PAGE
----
Quantum computers can process information millions of times faster than classic computers. They offer more computing power for specific, very tricky problems.
Qubits or quantum bits are the fundamental building block for quantum information processes. Due to fragile quantum states, the qubits pick up errors very quickly. Sometimes, they get damaged by the environment of the everyday world.
Quantum error-correcting codes are a method to protect or nurture qubits by embedding them in a more robust entangled state of many particles. Scientists at Bristol’s Quantum Engineering and Technology Laboratories (QETLabs) have demonstrated this using a quantum photonic chip.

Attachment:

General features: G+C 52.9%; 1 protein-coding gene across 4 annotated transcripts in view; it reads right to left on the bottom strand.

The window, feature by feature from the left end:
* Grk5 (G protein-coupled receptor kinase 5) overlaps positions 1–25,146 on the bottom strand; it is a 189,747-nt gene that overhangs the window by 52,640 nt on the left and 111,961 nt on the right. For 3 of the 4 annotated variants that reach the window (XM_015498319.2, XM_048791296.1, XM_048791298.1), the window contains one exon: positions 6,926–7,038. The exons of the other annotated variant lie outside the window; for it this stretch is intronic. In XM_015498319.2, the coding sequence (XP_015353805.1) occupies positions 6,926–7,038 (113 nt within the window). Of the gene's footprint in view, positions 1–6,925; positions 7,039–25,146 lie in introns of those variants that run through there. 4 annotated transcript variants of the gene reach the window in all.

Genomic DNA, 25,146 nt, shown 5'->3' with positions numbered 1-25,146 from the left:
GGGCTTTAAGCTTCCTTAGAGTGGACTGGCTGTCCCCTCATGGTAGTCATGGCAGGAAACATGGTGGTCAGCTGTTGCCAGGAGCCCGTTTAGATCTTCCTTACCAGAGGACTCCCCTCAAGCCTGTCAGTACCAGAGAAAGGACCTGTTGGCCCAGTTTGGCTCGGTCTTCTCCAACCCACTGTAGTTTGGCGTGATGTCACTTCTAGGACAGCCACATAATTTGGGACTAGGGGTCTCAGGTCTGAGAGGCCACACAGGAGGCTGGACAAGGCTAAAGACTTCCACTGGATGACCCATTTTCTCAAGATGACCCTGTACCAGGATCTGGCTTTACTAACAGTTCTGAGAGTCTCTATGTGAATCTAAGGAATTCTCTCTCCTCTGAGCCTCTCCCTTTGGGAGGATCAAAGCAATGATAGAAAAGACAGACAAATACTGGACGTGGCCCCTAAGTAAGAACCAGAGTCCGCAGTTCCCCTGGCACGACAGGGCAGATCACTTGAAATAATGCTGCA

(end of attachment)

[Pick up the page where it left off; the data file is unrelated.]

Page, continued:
Scientists showed how large states of entangled photons could contain individual logical qubits and protect them from the harmful effects of the classical world.
Dr. Caterina Vigliar, the first author of the work, said: “The chip is versatile. It can be programmed to deliver different kinds of entangled states called graphs. Each graph protects logical quantum bits of information from different environmental effects.”
Anthony Laing, co-Director of QETLabs, and an author of the work said: “Finding ways to deliver large numbers of error-protected qubits efficiently is key to one-day delivering quantum computers.”
- Caterina Vigliar, Stefano Paesani et al. Error-protected qubits in a silicon photonic chip. Nat. Phys. (2021). DOI: 10.1038/s41567-021-01333-w